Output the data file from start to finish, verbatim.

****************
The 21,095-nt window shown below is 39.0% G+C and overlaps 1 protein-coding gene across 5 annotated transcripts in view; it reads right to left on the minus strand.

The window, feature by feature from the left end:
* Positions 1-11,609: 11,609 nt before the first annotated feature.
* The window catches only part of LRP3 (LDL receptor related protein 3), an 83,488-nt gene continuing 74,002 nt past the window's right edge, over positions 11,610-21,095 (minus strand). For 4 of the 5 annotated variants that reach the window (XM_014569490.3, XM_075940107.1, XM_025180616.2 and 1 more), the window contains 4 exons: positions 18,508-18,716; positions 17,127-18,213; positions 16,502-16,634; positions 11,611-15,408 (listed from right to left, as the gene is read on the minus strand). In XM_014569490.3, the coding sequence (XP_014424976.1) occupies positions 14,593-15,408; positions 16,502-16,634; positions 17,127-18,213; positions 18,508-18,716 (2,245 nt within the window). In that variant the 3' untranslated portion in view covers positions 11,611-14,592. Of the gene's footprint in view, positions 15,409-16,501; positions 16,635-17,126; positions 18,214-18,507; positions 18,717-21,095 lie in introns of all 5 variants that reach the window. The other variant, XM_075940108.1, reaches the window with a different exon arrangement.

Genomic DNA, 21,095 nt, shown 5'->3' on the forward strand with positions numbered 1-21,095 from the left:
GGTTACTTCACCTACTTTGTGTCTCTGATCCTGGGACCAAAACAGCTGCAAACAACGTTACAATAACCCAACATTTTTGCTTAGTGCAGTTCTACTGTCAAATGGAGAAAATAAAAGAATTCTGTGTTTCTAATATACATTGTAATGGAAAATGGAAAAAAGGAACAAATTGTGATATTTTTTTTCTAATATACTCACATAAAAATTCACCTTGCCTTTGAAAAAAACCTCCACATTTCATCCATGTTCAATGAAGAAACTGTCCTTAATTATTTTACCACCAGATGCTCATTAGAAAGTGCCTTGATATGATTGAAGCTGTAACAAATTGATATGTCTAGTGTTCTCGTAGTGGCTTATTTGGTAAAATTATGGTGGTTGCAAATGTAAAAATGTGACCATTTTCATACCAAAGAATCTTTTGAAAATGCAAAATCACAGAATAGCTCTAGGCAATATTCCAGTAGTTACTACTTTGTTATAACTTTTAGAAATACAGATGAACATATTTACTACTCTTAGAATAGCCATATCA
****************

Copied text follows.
The 21,095-nt window shown below is 39.0% G+C and overlaps 1 protein-coding gene across 5 annotated transcripts in view; it reads right to left on the minus strand.

The window, feature by feature from the left end:
* Positions 1-11,609: 11,609 nt before the first annotated feature.
* The window catches only part of LRP3 (LDL receptor related protein 3), an 83,488-nt gene continuing 74,002 nt past the window's right edge, over positions 11,610-21,095 (minus strand). For 4 of the 5 annotated variants that reach the window (XM_014569490.3, XM_075940107.1, XM_025180616.2 and 1 more), the window contains 4 exons: positions 18,508-18,716; positions 17,127-18,213; positions 16,502-16,634; positions 11,611-15,408 (listed from right to left, as the gene is read on the minus strand). In XM_014569490.3, the coding sequence (XP_014424976.1) occupies positions 14,593-15,408; positions 16,502-16,634; positions 17,127-18,213; positions 18,508-18,716 (2,245 nt within the window). In that variant the 3' untranslated portion in view covers positions 11,611-14,592. Of the gene's footprint in view, positions 15,409-16,501; positions 16,635-17,126; positions 18,214-18,507; positions 18,717-21,095 lie in introns of all 5 variants that reach the window. The other variant, XM_075940108.1, reaches the window with a different exon arrangement.

Genomic DNA, 21,095 nt, shown 5'->3' on the forward strand with positions numbered 1-21,095 from the left:
GGTTACTTCACCTACTTTGTGTCTCTGATCCTGGGACCAAAACAGCTGCAAACAACGTTACAATAACCCAACATTTTTGCTTAGTGCAGTTCTACTGTCAAATGGAGAAAATAAAAGAATTCTGTGTTTCTAATATACATTGTAATGGAAAATGGAAAAAAGGAACAAATTGTGATATTTTTTTTCTAATATACTCACATAAAAATTCACCTTGCCTTTGAAAAAAACCTCCACATTTCATCCATGTTCAATGAAGAAACTGTCCTTAATTATTTTACCACCAGATGCTCATTAGAAAGTGCCTTGATATGATTGAAGCTGTAACAAATTGATATGTCTAGTGTTCTCGTAGTGGCTTATTTGGTAAAATTATGGTGGTTGCAAATGTAAAAATGTGACCATTTTCATACCAAAGAATCTTTTGAAAATGCAAAATCACAGAATAGCTCTAGGCAATATTCCAGTAGTTACTACTTTGTTATAACTTTTAGAAATACAGATGAACATATTTACTACTCTTAGAATAGCCATATCA